Monday, January 19, 2015

Trayvon Martin, Michael Brown, Eric Garner, Et al: Public Perceptions of Justice and the Dreams of Martin Luther King, Jr.

("Trayvon Martin, Michael Brown, Eric Garner, Et al:  Public Perceptions of Justice and the Dreams of Martin Luther King, Jr," a paper presented by
Victor Oguejiofor Okafor, Ph.D.
Professor and Head
Department of Africology and African American Studies
Eastern Michigan University
Ypsilanti, Michigan 48197
At the January 19, 2015 Eastern Michigan University’s celebration of the legacy of Martin Luther King, Jr. in Ypsilanti)

What is Justice?
We gathered here today to celebrate the legacy of the Great Martin Luther King, Jr. Let me make it clear from the onset that it’s not a day for a self-righteous vilification of any particular community or group, nor a day for praise-singing any community or group. Rather, it’s a day for somber stock-taking—a day for us, as a community that shares one national space, to self-critically ask ourselves how far we have gone in our various collective, institutional and even individual efforts to narrow the gap between where we are in our race relations and where we would like to be.

The late Dr. Martin Luther King, Jr. is pleasantly remembered not just for his moral vision and advocacy for social justice but also for his spectacular oratorical elegance and philosophical profundity. One of his most erudite declarations is that “injustice anywhere is a threat to justice everywhere” (1963, p. 1). In his April, 1963 famous “Letter from Birmingham Jail,” Dr. King also instructed us on why injustice anywhere must be of concern to all of us. In his words: “I am cognizant of the interrelatedness of all communities and states… We are caught in an inescapable network of mutuality, tied in a single garment of destiny. Whatever affects one directly affects all indirectly” (p. 1).

From time immemorial, legal practitioners, scholars, philosophers, public officials, religious leaders, national, international and global institutions have written and talked at length about the concept of justice. Ancient Egyptian philosophy posited justice as one of seven cardinal virtues, including truth, propriety, harmony, balance, reciprocity and order (Karenga, 2010, p. 203). Justice is a universally-applicable concept though it does not seem to hold the same meaning for everyone or for every community.
Dictionary’s Definition of Justice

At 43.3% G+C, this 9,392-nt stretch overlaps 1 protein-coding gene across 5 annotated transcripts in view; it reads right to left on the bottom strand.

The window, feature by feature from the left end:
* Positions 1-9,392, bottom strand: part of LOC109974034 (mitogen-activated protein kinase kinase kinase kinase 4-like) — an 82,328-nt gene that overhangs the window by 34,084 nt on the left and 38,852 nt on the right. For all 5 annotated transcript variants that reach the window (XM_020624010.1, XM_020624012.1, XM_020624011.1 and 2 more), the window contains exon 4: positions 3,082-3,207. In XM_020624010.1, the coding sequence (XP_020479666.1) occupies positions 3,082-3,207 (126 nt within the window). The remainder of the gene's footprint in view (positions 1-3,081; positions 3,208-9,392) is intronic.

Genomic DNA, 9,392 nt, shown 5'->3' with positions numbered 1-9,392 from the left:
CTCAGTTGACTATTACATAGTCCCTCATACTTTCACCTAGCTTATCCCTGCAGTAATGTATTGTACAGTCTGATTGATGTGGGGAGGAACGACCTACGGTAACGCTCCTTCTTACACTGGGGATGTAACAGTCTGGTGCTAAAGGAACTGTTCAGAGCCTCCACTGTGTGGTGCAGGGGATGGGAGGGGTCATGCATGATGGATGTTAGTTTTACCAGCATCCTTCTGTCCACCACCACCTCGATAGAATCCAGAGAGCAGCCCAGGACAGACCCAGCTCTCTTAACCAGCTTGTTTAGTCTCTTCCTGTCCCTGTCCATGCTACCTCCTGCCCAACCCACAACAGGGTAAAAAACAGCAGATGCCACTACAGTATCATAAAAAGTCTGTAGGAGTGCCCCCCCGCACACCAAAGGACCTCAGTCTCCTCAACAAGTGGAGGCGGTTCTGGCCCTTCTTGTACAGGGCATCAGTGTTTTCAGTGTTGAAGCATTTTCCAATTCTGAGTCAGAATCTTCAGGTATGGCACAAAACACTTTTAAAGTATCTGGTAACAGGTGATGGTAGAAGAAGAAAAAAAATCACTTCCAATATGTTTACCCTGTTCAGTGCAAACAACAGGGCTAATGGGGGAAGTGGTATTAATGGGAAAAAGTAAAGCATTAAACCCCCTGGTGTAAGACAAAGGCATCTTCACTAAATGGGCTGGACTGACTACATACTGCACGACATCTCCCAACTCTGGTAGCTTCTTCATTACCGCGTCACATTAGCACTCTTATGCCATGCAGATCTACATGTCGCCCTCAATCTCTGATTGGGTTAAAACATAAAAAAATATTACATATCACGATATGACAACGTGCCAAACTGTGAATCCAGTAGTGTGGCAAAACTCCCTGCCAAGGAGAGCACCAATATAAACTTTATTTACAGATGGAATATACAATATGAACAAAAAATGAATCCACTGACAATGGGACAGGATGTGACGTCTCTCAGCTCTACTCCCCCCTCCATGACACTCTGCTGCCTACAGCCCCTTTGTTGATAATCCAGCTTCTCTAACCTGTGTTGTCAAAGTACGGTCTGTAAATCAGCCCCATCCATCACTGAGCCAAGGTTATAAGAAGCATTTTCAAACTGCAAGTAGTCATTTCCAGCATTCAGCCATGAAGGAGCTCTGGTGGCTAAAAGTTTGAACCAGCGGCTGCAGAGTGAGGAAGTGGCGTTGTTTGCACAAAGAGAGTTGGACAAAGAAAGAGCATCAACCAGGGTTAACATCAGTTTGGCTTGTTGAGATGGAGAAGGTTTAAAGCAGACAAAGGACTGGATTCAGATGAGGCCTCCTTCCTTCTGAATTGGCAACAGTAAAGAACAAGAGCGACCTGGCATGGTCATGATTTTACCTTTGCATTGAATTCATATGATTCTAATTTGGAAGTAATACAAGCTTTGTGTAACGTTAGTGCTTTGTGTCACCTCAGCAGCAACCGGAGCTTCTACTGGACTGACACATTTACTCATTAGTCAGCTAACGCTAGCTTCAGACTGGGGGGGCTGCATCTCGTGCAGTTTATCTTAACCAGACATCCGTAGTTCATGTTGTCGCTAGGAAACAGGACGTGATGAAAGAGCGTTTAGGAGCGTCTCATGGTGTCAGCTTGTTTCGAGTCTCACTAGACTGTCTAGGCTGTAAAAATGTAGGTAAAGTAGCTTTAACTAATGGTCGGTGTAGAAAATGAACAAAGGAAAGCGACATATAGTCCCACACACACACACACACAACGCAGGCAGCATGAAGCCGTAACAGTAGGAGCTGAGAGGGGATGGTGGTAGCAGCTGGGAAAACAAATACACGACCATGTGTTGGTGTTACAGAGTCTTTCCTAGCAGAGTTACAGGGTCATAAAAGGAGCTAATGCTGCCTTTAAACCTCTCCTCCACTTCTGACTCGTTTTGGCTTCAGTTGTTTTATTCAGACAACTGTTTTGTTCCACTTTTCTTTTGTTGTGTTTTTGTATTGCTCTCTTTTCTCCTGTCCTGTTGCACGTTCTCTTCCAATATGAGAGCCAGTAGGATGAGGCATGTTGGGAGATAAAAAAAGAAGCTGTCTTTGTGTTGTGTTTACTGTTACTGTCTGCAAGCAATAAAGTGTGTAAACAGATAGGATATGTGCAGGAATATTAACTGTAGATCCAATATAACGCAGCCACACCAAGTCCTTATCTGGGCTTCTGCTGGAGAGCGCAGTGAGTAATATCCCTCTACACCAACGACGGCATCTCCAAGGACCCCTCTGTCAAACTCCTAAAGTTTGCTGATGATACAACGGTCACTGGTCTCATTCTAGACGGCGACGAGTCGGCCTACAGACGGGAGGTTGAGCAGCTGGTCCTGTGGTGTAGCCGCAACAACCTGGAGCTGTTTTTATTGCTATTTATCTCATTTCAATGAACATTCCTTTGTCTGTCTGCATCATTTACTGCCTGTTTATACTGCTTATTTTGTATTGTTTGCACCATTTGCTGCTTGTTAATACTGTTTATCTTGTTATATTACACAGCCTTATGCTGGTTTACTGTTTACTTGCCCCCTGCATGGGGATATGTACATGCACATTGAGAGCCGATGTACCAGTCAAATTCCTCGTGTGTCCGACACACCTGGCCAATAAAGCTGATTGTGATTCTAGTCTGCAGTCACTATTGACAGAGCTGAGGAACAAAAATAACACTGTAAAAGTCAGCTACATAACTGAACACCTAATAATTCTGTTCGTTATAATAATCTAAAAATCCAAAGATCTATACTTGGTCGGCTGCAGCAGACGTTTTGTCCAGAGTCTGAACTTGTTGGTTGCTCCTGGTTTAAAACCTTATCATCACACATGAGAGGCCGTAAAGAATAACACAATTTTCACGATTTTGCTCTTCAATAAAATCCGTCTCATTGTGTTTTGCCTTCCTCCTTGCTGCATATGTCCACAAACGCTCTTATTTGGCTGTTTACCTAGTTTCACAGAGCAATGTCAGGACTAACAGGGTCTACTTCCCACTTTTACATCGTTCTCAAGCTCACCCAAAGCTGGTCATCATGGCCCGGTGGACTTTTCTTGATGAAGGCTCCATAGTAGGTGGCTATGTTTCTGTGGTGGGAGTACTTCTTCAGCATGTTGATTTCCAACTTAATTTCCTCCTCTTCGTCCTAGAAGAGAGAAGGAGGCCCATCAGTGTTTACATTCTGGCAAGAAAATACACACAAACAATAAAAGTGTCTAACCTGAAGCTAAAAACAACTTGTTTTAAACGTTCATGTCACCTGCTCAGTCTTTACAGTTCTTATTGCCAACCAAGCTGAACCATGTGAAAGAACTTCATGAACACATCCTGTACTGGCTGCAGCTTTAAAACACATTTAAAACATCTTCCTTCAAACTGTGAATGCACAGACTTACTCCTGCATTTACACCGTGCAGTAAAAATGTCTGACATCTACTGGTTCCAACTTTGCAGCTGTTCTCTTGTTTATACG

But what is justice? Well, as I prepared this essay, I decided to take a look at how Merriam-Webster’s Dictionary defines justice. I found that the dictionary conveys several notions of justice.
·         The first notion is justice as “the maintenance or administration of what is just especially by the impartial adjustment of conflicting claims or the assignment of merited rewards or punishments.”
·         The second is a definition of justice as “the administration of law; especially: the establishment or determination of rights according to the rules of law or equity.”
·         Third, there is a notion of justice as “the quality of being just, impartial, or fair.”
·         Fourth, the dictionary defines justice as “the principle or ideal of just dealing or right action,”  “conformity to this principle or ideal,” or “the quality of conforming to law.”
·         Finally, justice is cast as “conformity to truth, fact, or reason” (“Full Definition of Justice,” 2014). 
However, my further search for the meaning of justice led me to a more concrete insight credited to William Penn, described as “an early champion of democracy and a prominent Quaker” who lived between the year 1644 and 1718. As William Penn put it poignantly, “Right is right, even if everyone is against it, and wrong is wrong, even if everyone is for it.”
“Justice” and Recent Cases of Extra-Judicial Killings
In recent times, the word “justice” has re-occupied center stage in US national news and analyses as the nation grapples with emerging reports of extra-judicial killings of unarmed black men at various locations, along with the apparent failure of the system of justice to rise to the occasion. Wikipedia defines extra-judicial killing as “… the killing of a person by governmental authorities without the sanction of any judicial proceeding or legal process. Extrajudicial punishments are by their nature unlawful, since they bypass the due process of the legal jurisdiction in which they occur“ (“Extrajudicial Killing,” 2014). The Constitution of the United States itself says that no “person shall be deprived of life … without due process of law” (“Fifth Amendment”).

While extra-judicial killings have sadly been a long-standing part of the human experience across nations of the world, it would appear that due to modern technologies of instantaneous mass communication, including ubiquitous social media and pocket-size instant video recording devices, news of such killings now tend to spread like wild fire across the globe almost within hours of their occurrence. Not surprisingly, public awareness and public reactions to such outrageous events have escalated.
 Three High-Profile Examples